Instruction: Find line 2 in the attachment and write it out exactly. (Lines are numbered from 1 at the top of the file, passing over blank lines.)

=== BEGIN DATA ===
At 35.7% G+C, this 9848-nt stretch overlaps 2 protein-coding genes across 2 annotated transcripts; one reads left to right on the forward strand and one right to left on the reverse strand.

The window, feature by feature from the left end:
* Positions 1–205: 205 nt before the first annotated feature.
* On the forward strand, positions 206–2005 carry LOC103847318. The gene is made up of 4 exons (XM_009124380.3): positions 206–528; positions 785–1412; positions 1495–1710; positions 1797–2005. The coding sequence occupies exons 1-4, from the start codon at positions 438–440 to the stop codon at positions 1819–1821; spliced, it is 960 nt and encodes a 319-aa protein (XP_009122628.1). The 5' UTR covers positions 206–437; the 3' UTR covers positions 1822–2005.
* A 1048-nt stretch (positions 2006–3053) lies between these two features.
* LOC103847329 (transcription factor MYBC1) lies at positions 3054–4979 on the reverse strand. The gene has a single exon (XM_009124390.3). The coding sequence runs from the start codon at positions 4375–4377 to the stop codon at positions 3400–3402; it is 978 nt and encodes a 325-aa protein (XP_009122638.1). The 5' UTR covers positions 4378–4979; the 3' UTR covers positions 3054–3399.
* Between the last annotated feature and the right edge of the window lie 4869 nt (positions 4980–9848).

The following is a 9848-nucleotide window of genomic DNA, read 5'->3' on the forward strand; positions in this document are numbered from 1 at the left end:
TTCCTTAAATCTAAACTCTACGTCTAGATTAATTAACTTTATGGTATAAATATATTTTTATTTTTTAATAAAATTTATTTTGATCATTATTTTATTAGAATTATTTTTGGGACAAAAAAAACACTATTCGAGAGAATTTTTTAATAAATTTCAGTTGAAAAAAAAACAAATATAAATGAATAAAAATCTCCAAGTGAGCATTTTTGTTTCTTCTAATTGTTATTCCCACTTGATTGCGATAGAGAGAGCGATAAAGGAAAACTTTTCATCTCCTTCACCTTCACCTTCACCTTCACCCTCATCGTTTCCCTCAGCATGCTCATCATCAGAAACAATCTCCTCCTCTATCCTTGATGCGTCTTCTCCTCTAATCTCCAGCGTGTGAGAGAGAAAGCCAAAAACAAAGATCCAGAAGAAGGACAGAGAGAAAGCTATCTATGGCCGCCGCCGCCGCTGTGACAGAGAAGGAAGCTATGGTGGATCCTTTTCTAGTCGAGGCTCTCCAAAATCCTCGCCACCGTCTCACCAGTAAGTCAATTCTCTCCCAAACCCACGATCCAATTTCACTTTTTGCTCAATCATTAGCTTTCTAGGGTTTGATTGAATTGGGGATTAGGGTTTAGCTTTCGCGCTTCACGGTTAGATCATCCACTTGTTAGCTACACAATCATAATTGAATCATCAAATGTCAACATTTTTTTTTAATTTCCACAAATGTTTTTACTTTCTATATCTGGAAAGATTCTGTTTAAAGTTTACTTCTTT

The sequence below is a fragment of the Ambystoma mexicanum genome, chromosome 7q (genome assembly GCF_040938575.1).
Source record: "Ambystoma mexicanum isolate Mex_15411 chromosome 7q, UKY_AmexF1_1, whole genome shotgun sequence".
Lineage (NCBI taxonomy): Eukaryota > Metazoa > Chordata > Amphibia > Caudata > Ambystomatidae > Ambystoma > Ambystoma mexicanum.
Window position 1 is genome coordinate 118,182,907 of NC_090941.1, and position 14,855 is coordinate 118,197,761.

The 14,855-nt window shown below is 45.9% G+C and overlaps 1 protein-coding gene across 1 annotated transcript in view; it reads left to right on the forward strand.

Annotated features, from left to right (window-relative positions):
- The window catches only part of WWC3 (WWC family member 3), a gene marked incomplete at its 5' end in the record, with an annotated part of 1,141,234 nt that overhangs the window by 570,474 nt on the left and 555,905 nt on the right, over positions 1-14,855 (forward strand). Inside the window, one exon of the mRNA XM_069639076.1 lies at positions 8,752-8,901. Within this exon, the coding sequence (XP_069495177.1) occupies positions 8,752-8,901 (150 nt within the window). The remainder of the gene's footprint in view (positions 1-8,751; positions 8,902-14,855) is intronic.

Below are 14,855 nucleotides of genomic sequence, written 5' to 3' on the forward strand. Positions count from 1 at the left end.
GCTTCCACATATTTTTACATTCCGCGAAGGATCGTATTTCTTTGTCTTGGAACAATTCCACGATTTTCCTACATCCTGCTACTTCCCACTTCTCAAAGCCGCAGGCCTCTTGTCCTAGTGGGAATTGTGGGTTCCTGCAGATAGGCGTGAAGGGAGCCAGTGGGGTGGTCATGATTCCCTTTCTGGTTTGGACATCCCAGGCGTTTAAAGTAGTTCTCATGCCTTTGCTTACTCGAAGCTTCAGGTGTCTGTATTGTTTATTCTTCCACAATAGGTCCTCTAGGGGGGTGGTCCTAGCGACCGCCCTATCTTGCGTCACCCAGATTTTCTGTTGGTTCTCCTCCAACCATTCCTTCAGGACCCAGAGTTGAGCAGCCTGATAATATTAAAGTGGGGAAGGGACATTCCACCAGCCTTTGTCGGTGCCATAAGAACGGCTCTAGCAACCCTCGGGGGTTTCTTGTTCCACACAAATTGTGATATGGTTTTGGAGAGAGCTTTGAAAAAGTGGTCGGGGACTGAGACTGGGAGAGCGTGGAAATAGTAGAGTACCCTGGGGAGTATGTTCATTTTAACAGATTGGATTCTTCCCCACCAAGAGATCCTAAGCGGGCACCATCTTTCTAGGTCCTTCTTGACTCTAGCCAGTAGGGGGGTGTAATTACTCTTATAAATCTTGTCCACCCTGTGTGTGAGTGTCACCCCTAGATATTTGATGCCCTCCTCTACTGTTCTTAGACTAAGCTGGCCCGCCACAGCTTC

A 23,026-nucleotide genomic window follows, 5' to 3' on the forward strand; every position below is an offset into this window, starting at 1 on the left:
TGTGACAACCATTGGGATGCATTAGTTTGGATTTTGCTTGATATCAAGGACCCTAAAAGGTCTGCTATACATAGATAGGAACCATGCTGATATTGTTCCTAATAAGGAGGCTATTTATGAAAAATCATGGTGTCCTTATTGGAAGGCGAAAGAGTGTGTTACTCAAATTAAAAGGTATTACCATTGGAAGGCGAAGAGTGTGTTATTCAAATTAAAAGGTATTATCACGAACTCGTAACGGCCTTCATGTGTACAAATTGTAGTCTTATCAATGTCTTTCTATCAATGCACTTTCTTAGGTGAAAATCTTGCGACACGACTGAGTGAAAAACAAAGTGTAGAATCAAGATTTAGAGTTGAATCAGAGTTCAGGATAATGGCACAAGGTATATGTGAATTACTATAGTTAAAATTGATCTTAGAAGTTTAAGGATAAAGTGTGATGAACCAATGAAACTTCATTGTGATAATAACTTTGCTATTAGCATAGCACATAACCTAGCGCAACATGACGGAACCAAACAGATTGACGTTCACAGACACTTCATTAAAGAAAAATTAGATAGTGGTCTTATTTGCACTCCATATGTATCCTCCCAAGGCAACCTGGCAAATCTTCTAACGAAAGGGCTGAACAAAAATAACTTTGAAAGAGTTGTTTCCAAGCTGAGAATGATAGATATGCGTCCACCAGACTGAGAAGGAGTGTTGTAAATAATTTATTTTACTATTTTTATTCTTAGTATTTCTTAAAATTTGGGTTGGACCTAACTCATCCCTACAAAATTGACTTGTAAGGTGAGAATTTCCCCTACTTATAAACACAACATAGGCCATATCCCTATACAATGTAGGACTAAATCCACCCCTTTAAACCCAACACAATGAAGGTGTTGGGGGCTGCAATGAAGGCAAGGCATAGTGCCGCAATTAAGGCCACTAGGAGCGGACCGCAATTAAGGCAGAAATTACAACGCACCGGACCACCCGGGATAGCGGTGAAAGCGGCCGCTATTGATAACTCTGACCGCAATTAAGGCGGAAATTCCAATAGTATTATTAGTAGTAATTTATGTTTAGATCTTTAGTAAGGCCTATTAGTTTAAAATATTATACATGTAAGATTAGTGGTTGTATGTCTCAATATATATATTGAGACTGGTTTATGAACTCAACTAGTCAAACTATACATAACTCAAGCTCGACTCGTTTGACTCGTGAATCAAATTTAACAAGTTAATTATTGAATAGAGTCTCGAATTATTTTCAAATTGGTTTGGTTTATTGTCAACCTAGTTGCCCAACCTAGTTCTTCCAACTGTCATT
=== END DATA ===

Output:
The window, feature by feature from the left end: